It’s hard for me to imagine a world without Nadine Gordimer. With her death on July 13 at the age of 90, a towering moral presence has been lost. Though physically small in stature, she cast a long shadow — stern, fierce, endowed with an unflinching humanism. The depth and scope of her literary achievements coupled with her commitment to a more just society in South Africa earned her a Nobel Prize for literature in 1991, the first ever awarded to a South African.
She began reading and writing at an early age, turning to books for companionship after her mother took her out of school because she was found to have a rapid heartbeat as a result of an over-active thyroid gland. Her isolated childhood proved to be fertile ground for her imagination. By 15, her first short story, “The Quest for Seen Gold,” written for children, was published. Not much later, she began writing for adults, and published short stories in The New Yorker and other leading literary journals. Her first novel, “The Lying Days,” was published in 1953. From there, her career steadily grew, an impressive list of novels, short fiction collections, essay collections, plays, adaptations and other written works penned over seven decades. In all her works, she grappled, in one way or another, with the iniquities of the apartheid system and the crippling effects of racial discrimination on both the oppressed and the oppressor. Several of her novels — “The Late Bourgeois World,” “A World of Strangers,” “Burger’s Daughter” —– were banned. Never once, did she perceive herself as brave. She just got on with the job of being a writer, with vision and unswerving determination. In a 1987 interview, she had this to say, “Banning doesn’t hang over my head as I write. You get lost in the work. Thinking comes later…”
Despite its banning, “Burger’s Daughter” made its way to Nelson Mandela’s cell on Robben Island, the island prison where he was incarcerated for 27 years. Mandela read the novel and sent Gordimer a “letter of deep, understanding acceptance about the book.” In his autobiography, Mandela wrote that Gordimer had taught him about “white liberal sensibility.” Upon his release, he requested to meet her and they stayed in touch for years.
In addition to winning the Nobel, she won many other awards, including the Booker Prize, the W.H. Smith Commonwealth Literary Award, the James Tait Black Memorial Prize, the Rome Prize and the CNA Prize. She garnered at least 15 honorary degrees, was a Fellow of the Royal Society of Literature, an Honorary Member of the American Academy of Arts and Sciences and an “Officier de la Légion d’honneur” in France, among many other accolades. The list of her extraordinary achievements is long.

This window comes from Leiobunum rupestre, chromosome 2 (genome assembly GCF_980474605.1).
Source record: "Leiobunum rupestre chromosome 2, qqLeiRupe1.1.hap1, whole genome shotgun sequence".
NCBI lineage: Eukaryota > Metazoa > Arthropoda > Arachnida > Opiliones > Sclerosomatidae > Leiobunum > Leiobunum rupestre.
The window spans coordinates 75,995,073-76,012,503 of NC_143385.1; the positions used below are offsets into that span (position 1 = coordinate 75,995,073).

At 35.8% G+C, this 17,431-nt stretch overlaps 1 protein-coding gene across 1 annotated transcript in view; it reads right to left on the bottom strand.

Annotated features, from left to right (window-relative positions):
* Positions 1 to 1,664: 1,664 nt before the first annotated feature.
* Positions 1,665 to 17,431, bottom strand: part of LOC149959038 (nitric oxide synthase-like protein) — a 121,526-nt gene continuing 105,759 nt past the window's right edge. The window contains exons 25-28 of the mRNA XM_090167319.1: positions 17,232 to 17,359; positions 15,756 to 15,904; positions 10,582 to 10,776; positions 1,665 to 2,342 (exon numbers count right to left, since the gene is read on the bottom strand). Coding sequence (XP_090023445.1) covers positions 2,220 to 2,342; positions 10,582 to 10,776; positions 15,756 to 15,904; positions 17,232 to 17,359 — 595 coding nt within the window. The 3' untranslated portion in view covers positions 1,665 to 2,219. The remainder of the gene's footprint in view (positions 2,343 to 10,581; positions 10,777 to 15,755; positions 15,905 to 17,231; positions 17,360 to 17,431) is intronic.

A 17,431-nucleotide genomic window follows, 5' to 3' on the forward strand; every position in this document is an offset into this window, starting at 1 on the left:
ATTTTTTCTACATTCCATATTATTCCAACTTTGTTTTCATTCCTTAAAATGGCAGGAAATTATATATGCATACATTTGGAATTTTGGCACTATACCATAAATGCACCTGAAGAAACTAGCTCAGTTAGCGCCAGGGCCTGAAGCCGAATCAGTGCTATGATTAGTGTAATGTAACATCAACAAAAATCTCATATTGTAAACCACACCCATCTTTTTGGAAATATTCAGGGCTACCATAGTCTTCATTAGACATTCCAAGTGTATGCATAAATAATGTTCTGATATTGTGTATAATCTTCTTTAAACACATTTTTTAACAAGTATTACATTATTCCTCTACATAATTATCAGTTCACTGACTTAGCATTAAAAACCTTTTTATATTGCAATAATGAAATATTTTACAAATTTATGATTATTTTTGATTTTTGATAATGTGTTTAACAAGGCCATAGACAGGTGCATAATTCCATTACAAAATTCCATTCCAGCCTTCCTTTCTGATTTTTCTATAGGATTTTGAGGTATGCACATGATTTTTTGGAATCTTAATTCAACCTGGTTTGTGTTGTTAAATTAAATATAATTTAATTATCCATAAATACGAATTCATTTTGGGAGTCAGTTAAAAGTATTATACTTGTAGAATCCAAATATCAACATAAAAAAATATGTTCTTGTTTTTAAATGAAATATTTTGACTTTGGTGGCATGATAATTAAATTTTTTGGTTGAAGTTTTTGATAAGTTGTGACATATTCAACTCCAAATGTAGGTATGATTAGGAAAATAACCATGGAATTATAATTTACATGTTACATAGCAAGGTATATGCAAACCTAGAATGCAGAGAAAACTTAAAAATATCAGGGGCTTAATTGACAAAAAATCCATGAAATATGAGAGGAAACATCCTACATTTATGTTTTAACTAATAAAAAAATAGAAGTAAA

But what has Nadine Gordimer meant to me? Like her, I was born in South Africa to Jewish parents of Lithuanian extraction. Coming of age a generation later, I cut my teeth on her books. When I left South Africa for the U.S. at the age of 21, I bought “Burger’s Daughter” in a London bookshop and read it voraciously. Unlike Rosa, the main character, whose father was an anti-apartheid activist, mine was not. He was a country doctor who treated patients of all races and was as comfortable speaking Afrikaans as he was speaking English.
Still, as I struggled to understand my past and begin a new life in a new country, Rosa’s attempts to come to terms with what it meant to be Burger’s daughter, and her reactions to being away from home, in France, hit a nerve. These words will stay with me forever: “If I’d been black that would at least have given the information I was from Africa. Even at a three-hundred-year remove, a black American. But nobody could see me, there, for what I am back where I come from.” Perhaps this is what Mandela meant when he told Gordimer that through this book he understand “white liberal sensibility,” that whites like Burger and his daughter, Rosa, could feel as deeply connected to their country as my father did, and as I do.
Like Gordimer, I became a novelist but chose to write about South Africa from afar, beginning my serious writing career in 1994, after I voted for Nelson Mandela at a polling place for ex-pats that was set up on the lawn of the United Nations Plaza, in South Africa’s first democratic elections.
This is just one example of the myriad ways Gordimer’s words have shaped me. In a Paris Review interview, she talks of writers she admires, “At different times in my life I’ve — liked is not the word — I’ve been psychologically dependent upon different writers. Some have remained influential in my life and some haven’t…”
Over the years, I have been psychologically dependent on Gordimer. She has been a constant in my pantheon of writers, the invisible mentors who guide me when I sit down to work. Her unerring dedication to her craft and to describing political realities peopled with psychologically nuanced characters epitomizes what it takes to inhabit a writer’s life. Just below the surface, her sense of herself as a Jew has shimmered. A professed atheist, she identified as being Jewish through birth — “A Jew forever” without having any religious belief. In 2005, she told Haaretz that being Jewish is like being black, “It’s something inside you, in your blood and in your bones.” Although not always the thrust of the main story, Jewish characters and themes appear in many of her novels, a powerful minor chord in the saga of South Africa.
At the conclusion of her Paris Review interview, summing up her thoughts about what a novel or any story ought to be, she quotes Kafka, who said, “A book ought to be an ax to break up the frozen sea within us.” With her passing, that sea is a little more frozen. Those of us left behind will have to work harder, inspired by her great influence, to break the ice.
Anne Landsman, who lives in New York City, is the award-winning author of the novels “The Devil’s Chimney” and “The Rowing Lesson.”